When I was a child, I loved nothing more than reading stories about girls who had adventures. Laura Ingalls Wilder’s journey west in Little House on the Prairie, Bonnie’s and Sylvia’s daring escape from their evil governess in The Wolves of Willoughby Chase, Persephone’s kidnapping by Hades in the D’Aulaires Book of Greek Myths–all of these galvanized my bored, fevered imagination. After all, I was an only child who grew up on the edge of a forest in a small town, and I needed fodder for the games I played with my toys and with the similarly-minded girls who were my friends. It was only a small leap to taking those flights of fancy and setting them down in a notebook.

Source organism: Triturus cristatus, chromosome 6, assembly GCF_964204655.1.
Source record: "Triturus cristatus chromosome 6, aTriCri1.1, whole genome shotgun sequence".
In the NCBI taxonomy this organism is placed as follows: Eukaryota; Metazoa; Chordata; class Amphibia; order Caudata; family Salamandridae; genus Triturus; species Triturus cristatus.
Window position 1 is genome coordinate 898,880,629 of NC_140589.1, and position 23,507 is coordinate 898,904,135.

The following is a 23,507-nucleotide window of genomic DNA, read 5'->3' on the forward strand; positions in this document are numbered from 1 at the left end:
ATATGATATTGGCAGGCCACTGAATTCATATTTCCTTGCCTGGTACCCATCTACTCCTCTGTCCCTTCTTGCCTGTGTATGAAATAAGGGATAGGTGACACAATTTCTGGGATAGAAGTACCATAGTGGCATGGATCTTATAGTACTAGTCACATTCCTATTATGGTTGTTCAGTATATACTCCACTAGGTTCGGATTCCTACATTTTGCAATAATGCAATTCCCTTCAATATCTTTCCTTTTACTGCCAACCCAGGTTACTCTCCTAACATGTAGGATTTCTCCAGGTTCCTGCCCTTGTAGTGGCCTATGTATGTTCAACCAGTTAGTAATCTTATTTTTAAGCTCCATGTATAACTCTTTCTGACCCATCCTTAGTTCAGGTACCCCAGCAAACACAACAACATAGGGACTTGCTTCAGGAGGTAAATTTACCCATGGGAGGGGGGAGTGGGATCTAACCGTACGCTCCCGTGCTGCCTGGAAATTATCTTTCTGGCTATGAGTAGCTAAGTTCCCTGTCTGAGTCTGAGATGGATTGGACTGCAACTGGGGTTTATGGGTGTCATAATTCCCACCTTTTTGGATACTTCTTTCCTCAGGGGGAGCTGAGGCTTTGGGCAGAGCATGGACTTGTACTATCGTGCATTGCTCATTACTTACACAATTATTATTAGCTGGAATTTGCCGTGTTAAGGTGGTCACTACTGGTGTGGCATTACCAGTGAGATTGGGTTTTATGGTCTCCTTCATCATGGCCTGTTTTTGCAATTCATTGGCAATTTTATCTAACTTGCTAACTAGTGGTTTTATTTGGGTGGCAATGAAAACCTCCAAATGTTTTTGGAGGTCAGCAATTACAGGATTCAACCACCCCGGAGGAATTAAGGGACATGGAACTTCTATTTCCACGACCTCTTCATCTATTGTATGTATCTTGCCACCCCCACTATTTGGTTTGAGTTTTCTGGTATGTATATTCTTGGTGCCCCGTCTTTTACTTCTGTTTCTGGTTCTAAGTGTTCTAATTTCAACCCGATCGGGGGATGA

I never stopped writing down said flights of fancy in notebooks, and as an adult writer, I found myself drawn to writing literary-genre stories about girls and women navigating worlds of magic, ghosts, and fairytales. I’m fascinated by this seam between literary and genre fiction, by the aesthetic and narrative possibilities of writing tales that straddle these two traditions, and by the political possibilities of writing stories about women taking ownership of magic or subverting the roles traditionally assigned to them in stories. Plus, on a more visceral level, these stories simply play to my imagination and excite me, just like the books I read when I was young.